|Photo by Erik Hess|
with Gay Witch Abortion and Brain Tentacles
Triple Rock Social Club, Minneapolis
Wednesday, October 23, 2013
Japan's Melt-Banana, stripped away to core members Yasuko Onuki and Ichirou Agata, ripped through a blistering set at the Triple Rock. It was the perfect kind of small venue for their brand of blaring intensity.
The night began with a set from local harbingers of doom Gay Witch Abortion. The duo combined searing guitar distortions with huge, frantic drums for a sort of garage rock thrown in a blender. These guys are always a delight to see and they proved a good fit alongside the noise-rock stylings of the headliners. Immediately into playing the first song, Shawn Walker's floor tom fell over but he powered through and adjusted his playing as though nothing had happened. By the time they brought the tempo down for the brontosaurus-wail guitar drone portion of the set, some were perplexed while others stared on in awe. When the subtle drum clicks became giant thumps and the band exploded forward at full force again, they proved a worthy adversary to Melt-Banana's loud propulsions, and then were done.
|Photos by Erik Hess|
Brain Tentacles followed, with baritone saxophone in tow. The heavy free-jazz that made up the first few songs didn't work as well as the drawn-out drones of the middle section of their set, which found the sax player fiddling with his continually echoing pedals and screaming nonsense just below his looped low notes. I have a strong bias against the sax so I came into the set expecting a heavy version of the Contortions, but was pleasantly surprised by the more doom-oriented aspects of their style. This was apparently their first show (ever?) so I cut them some slack.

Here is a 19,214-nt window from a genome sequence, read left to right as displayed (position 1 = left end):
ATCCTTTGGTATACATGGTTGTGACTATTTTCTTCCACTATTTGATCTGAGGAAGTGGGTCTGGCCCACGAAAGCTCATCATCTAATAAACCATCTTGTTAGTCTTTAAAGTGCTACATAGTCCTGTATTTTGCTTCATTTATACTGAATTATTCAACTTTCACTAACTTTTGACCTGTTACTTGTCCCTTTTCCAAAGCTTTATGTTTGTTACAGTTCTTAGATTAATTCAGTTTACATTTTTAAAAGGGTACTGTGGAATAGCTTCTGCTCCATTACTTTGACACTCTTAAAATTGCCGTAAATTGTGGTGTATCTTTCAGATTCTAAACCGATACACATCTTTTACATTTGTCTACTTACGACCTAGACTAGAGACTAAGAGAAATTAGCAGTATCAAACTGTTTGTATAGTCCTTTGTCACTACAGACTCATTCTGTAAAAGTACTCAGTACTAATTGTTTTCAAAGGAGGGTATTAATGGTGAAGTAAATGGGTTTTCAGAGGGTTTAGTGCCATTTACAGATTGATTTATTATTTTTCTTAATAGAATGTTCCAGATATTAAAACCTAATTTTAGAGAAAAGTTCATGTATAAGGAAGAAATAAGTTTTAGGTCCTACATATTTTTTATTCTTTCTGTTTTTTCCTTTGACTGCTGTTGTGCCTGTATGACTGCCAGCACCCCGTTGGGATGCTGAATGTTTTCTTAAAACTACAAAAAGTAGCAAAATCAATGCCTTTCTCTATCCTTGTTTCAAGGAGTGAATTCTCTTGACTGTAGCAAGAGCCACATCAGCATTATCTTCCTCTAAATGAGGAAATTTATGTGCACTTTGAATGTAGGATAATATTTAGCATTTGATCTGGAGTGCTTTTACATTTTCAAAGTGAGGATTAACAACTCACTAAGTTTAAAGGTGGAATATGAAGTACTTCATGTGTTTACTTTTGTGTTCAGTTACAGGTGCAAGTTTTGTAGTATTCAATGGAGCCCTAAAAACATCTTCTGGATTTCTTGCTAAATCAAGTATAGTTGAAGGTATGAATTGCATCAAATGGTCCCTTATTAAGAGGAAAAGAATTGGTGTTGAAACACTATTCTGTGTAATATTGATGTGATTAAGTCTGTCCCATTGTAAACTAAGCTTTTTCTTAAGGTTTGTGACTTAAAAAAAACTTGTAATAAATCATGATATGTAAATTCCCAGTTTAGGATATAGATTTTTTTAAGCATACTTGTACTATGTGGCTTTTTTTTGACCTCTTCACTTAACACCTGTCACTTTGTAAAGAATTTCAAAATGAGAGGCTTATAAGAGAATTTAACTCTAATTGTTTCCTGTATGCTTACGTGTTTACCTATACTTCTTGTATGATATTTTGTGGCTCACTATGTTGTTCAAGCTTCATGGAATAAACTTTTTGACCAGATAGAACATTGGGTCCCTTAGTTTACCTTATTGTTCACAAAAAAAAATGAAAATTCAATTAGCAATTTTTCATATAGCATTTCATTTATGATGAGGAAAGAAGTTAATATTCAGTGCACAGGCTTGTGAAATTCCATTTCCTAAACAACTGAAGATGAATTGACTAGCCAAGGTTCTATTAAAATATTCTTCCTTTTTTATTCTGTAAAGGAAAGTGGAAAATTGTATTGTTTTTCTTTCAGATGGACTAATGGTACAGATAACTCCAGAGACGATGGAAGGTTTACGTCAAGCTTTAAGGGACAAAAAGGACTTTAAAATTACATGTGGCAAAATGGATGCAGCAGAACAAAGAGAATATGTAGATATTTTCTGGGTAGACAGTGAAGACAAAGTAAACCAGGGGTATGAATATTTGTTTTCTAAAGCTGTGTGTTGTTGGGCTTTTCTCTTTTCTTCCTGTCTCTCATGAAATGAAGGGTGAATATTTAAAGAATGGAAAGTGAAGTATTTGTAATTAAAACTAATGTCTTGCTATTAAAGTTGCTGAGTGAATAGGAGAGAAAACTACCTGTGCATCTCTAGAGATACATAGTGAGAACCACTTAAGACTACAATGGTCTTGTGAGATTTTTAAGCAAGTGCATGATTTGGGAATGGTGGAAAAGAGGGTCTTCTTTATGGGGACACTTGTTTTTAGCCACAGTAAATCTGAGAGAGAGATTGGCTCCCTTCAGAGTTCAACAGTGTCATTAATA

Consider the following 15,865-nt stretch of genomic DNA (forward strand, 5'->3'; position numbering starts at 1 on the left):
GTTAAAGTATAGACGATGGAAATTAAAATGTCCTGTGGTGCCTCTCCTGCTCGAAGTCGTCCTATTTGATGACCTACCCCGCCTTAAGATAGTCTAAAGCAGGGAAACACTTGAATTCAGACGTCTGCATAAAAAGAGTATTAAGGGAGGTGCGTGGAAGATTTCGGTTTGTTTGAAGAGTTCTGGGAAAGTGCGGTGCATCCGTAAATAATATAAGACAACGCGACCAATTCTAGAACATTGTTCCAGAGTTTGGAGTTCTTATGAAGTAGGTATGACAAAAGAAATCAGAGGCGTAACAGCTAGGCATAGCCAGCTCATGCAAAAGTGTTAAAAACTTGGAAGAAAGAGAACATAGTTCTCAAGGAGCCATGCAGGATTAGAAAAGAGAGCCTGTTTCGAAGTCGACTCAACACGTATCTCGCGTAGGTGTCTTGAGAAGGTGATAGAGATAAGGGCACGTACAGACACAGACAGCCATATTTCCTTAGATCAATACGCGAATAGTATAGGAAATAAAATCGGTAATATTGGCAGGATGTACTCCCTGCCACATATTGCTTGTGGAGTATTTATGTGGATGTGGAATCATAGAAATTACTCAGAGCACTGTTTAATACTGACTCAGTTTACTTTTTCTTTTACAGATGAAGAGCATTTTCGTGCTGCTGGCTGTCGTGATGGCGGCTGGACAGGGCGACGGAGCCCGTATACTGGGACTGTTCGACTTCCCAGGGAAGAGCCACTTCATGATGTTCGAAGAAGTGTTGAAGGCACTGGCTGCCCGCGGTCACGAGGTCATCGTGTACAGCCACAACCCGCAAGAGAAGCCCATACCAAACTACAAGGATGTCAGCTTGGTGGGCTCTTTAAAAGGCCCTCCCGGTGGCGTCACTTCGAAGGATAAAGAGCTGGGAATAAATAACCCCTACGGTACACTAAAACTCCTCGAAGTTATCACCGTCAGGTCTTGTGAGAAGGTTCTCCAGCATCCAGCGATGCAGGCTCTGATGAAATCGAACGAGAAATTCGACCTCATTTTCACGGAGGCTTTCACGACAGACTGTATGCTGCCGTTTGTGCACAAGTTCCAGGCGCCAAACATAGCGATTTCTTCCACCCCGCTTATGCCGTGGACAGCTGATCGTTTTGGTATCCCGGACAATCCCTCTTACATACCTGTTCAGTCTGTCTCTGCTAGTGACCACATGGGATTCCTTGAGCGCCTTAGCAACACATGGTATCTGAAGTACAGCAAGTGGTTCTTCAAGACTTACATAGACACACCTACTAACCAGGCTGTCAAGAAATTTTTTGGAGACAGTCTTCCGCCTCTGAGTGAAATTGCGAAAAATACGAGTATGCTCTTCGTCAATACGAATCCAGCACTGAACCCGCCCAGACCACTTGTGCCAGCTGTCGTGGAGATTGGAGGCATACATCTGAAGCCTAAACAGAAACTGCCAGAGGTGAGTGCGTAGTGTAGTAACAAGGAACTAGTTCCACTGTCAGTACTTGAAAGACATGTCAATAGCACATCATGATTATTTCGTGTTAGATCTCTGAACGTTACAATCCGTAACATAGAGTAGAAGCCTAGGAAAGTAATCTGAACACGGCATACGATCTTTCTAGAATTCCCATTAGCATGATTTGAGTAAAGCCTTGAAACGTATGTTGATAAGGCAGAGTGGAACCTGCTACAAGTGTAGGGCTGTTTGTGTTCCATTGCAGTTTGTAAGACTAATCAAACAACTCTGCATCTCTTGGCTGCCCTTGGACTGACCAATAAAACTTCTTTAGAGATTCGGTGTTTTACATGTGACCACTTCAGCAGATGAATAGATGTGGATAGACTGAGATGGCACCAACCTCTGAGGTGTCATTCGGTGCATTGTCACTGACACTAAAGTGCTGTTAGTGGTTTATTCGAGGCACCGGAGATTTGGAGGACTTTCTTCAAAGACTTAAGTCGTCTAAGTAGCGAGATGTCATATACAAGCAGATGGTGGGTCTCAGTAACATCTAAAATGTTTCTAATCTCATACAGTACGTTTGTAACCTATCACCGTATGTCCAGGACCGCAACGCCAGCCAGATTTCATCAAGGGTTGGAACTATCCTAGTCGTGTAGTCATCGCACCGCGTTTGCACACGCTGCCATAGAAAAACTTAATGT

When Melt-Banana began to set up their gear, it was clear this was going to be a different arrangement than the last few times they came through. No drummer or bass player was present, just Ichirou Agata (with signature surgical mask, naturally) on guitar and Yasuko Onuki on vocals and pre-recorded sounds. Onuki held a MIDI controller in the most dramatic way possible, pushing buttons to cue drums or basslines like she was shooting fireballs from her palms.
|Photos by Erik Hess|
I was impressed with how dynamic the stripped-down stage show was, which rested more heavily on Agata's manic guitar flails to provide the live element than previous incarnations. His spastic control combines grindcore, slide, psych, noise, and good old fashioned hardcore punk into an impossible-to-pare-down package. Onuki's shriek-singing is fantastically shrill, adding an almost panicked immediacy to every track.